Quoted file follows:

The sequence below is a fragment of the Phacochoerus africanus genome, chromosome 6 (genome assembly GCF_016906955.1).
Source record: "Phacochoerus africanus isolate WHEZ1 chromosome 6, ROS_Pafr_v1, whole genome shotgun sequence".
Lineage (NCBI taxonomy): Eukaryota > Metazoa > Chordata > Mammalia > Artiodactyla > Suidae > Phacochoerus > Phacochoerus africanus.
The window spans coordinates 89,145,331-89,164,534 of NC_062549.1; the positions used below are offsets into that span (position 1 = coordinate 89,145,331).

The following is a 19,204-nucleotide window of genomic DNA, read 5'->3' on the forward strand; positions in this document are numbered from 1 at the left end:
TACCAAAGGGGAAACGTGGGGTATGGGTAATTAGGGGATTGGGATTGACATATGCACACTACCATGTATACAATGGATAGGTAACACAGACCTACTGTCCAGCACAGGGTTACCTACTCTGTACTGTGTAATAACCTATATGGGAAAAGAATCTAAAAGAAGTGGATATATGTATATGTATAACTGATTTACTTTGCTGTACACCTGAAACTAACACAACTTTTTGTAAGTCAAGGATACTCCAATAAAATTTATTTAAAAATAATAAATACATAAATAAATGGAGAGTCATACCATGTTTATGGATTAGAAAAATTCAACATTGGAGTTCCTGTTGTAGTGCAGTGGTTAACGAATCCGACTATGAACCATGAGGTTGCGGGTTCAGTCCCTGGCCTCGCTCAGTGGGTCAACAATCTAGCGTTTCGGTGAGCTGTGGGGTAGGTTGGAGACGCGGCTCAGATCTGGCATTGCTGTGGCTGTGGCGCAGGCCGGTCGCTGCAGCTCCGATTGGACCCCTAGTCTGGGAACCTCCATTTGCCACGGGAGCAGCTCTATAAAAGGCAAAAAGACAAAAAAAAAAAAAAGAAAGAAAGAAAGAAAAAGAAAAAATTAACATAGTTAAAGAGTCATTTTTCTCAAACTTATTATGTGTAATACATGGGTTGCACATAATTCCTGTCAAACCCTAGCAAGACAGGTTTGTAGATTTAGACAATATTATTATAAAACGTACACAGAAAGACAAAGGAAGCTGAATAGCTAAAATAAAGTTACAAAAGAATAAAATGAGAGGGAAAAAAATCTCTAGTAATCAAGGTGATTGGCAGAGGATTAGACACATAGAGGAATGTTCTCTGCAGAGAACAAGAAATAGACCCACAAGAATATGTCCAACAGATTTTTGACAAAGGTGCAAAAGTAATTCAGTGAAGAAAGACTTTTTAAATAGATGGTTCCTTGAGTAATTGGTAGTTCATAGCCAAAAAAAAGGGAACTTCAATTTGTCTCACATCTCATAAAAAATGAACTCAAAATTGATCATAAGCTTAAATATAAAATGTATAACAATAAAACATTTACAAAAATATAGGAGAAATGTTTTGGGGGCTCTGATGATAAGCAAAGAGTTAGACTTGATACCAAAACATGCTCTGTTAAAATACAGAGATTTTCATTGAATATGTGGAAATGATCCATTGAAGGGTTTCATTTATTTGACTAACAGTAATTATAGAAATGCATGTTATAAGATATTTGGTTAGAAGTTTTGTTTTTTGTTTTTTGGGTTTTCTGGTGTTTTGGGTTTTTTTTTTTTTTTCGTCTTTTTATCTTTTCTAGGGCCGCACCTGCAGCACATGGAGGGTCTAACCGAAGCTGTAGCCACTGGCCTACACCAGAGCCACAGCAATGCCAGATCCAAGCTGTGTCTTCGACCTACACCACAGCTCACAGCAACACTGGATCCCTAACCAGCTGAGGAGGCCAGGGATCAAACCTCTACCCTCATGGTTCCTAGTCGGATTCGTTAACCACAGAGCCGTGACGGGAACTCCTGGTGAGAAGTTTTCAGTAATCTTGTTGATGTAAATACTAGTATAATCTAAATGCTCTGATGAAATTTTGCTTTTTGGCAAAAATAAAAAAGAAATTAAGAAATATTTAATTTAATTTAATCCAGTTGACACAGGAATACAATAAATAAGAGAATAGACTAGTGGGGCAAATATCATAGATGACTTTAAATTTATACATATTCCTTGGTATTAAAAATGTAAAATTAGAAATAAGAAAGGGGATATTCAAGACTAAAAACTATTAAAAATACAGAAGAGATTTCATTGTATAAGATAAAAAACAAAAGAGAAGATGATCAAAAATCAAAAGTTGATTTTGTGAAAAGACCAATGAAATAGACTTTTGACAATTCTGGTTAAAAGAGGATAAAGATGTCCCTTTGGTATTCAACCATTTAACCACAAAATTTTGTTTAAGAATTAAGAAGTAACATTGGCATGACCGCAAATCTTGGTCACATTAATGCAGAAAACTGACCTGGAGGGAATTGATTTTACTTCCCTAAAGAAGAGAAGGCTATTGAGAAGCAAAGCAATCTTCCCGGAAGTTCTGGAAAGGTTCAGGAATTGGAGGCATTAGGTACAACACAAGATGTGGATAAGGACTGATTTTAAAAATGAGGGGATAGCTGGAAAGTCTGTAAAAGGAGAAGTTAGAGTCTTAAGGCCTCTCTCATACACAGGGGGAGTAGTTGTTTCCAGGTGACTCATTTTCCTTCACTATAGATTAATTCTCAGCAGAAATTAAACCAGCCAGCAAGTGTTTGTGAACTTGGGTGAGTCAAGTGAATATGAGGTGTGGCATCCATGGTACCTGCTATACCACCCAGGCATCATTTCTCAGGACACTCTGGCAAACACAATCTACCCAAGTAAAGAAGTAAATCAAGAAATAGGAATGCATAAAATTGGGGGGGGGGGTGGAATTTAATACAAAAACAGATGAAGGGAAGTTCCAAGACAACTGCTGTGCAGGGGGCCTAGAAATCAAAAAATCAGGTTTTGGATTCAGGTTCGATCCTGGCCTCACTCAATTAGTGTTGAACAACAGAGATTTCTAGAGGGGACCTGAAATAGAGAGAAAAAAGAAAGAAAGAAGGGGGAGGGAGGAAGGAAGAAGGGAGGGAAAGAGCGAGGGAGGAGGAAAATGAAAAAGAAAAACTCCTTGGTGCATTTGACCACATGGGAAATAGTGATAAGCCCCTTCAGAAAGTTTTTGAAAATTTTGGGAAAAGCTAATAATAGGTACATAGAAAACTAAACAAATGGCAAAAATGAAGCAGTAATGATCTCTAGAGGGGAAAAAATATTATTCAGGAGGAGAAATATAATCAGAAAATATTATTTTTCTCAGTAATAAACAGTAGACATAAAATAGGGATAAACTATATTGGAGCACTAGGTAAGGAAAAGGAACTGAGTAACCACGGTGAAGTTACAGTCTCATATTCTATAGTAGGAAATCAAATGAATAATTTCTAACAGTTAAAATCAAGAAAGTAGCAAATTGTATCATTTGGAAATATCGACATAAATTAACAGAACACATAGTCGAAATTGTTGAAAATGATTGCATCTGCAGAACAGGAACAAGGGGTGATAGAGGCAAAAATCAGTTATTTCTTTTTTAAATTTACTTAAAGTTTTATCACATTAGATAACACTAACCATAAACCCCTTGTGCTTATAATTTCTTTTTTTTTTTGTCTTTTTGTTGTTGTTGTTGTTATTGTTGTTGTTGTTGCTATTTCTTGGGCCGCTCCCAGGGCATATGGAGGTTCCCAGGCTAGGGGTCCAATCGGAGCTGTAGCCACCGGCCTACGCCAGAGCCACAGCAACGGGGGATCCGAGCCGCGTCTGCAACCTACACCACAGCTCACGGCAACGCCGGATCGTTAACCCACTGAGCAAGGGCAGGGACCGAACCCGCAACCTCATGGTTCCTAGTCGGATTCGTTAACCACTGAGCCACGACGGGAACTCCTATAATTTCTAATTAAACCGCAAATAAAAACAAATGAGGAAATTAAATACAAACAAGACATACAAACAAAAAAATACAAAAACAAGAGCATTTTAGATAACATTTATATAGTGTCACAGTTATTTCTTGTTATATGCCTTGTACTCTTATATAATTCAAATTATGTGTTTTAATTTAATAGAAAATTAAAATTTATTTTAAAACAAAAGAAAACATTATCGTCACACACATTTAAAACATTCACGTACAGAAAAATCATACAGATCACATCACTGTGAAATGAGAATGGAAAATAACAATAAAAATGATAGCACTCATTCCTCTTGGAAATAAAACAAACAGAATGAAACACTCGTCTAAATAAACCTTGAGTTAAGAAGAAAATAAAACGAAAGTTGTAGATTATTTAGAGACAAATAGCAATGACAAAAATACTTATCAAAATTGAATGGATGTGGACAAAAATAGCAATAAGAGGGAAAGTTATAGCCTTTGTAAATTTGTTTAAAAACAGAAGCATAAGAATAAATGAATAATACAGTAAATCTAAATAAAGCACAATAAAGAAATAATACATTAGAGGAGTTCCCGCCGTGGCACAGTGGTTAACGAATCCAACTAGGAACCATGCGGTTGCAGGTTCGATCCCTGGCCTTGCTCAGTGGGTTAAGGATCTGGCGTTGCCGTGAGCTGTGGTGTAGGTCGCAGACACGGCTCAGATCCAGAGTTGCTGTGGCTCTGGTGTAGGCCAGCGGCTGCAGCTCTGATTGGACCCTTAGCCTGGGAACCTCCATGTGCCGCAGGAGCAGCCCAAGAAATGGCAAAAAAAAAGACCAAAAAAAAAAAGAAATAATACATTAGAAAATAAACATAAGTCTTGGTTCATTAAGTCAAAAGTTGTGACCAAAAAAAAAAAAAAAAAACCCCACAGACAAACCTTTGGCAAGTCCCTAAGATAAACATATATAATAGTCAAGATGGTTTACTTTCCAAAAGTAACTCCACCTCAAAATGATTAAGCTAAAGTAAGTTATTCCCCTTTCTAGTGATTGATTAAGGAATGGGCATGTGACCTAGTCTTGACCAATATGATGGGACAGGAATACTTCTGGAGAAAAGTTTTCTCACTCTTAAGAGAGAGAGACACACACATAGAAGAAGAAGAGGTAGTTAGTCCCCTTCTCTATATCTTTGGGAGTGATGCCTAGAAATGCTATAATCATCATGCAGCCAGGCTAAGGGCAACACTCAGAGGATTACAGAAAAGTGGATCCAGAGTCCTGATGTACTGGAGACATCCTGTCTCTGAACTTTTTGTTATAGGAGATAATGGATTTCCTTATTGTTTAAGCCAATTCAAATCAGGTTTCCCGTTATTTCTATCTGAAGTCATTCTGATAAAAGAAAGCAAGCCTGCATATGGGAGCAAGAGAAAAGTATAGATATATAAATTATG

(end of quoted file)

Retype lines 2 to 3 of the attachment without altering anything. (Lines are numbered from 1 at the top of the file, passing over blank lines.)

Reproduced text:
Source record: "Phacochoerus africanus isolate WHEZ1 chromosome 6, ROS_Pafr_v1, whole genome shotgun sequence".
Lineage (NCBI taxonomy): Eukaryota > Metazoa > Chordata > Mammalia > Artiodactyla > Suidae > Phacochoerus > Phacochoerus africanus.